04 Shoot zoo animals with environmental context
During a visit to a zoo, it’s all too easy to hunt for ‘trophy’ animal portraits and spend too much time stressing about wire fences, cage bars and other zoo trappings that give away the location.
So why not embrace the man-made environment and use that as a key element of your pictures? Ian Webb had great success doing just that during a trip to a zoo in Lyon, France.
“I’d visited the zoo once before and while watching the giraffes I noticed that the sun was casting really lovely shadows on the wooden enclosure wall,” he remembers. “The giraffes would walk up and down really close to it and in a line. I decided to come back with my camera.
“When I returned, I ended up waiting for quite some time – but just couldn’t get the shot I wanted. I was just about to give up when the door slid open for them to enter the giraffe house, at which point they all came in a line to go one by one inside. That was when I finally got the shot I was looking for.”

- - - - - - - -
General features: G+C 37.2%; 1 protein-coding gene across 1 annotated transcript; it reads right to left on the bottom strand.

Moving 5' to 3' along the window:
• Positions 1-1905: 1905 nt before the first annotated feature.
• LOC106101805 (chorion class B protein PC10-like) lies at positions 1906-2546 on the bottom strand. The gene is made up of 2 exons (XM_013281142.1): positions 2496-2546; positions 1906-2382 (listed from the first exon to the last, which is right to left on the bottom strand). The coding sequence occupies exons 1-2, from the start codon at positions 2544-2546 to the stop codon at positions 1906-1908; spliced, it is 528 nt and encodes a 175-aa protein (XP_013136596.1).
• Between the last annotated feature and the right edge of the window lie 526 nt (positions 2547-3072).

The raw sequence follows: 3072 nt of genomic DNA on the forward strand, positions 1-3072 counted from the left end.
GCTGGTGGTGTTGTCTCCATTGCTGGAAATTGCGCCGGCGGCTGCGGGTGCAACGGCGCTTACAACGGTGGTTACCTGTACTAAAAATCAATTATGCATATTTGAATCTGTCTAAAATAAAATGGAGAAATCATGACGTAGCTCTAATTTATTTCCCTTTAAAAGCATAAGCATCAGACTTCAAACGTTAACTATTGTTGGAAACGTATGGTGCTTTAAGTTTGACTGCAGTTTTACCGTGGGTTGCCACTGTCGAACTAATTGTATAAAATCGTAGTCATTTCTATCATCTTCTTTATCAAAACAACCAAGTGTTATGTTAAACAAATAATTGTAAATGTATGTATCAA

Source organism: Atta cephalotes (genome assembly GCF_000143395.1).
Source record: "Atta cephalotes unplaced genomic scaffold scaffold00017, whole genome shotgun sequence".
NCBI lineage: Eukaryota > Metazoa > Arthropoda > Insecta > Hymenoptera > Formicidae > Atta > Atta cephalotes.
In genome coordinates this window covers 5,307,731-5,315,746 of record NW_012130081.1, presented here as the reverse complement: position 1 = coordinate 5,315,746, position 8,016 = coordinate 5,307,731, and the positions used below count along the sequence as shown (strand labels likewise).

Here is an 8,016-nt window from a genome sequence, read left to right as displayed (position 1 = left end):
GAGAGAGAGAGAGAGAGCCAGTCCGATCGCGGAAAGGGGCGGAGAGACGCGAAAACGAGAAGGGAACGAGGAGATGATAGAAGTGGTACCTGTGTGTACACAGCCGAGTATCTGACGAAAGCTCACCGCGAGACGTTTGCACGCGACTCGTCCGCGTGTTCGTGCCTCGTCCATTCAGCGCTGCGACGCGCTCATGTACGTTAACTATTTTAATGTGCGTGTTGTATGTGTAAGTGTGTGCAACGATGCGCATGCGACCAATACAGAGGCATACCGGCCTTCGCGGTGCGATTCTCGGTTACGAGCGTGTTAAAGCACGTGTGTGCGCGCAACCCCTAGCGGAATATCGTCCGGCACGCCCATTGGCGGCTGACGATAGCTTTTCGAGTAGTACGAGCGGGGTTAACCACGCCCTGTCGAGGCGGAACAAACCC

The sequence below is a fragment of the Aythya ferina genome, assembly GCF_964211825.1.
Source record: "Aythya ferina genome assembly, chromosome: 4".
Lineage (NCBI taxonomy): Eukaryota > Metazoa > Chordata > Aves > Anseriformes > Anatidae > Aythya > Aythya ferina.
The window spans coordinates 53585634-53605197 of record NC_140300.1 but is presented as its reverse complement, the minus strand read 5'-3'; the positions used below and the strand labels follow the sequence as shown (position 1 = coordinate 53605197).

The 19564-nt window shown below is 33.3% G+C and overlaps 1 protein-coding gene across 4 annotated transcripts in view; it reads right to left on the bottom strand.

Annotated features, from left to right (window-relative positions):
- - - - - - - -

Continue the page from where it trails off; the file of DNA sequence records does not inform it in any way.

Get started today…
* Be bold with your photo composition – position animals small and off-centre, or compose the shot to show just part of them in the frame.
* Look for interesting reflections in glass.
* When shooting groups, include an odd number for more balanced images.
* On sunny days, expose for bright areas and allow shadows to turn black.
* Shoot in raw and experiment with different crops and colour treatments in Photoshop.
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PAGE 2: Shoot painterly plant portraits
PAGE 3: Shoot the beach during a spring storm
PAGE 4: Shoot zoo animals with environmental context
PAGE 5: Shoot reflections in puddles
PAGE 6: Shoot plane trails
PAGE 7: Shoot portraits with reflections
PAGE 8: Shoot water birds at your local pond
PAGE 9: Shoot images with motion blur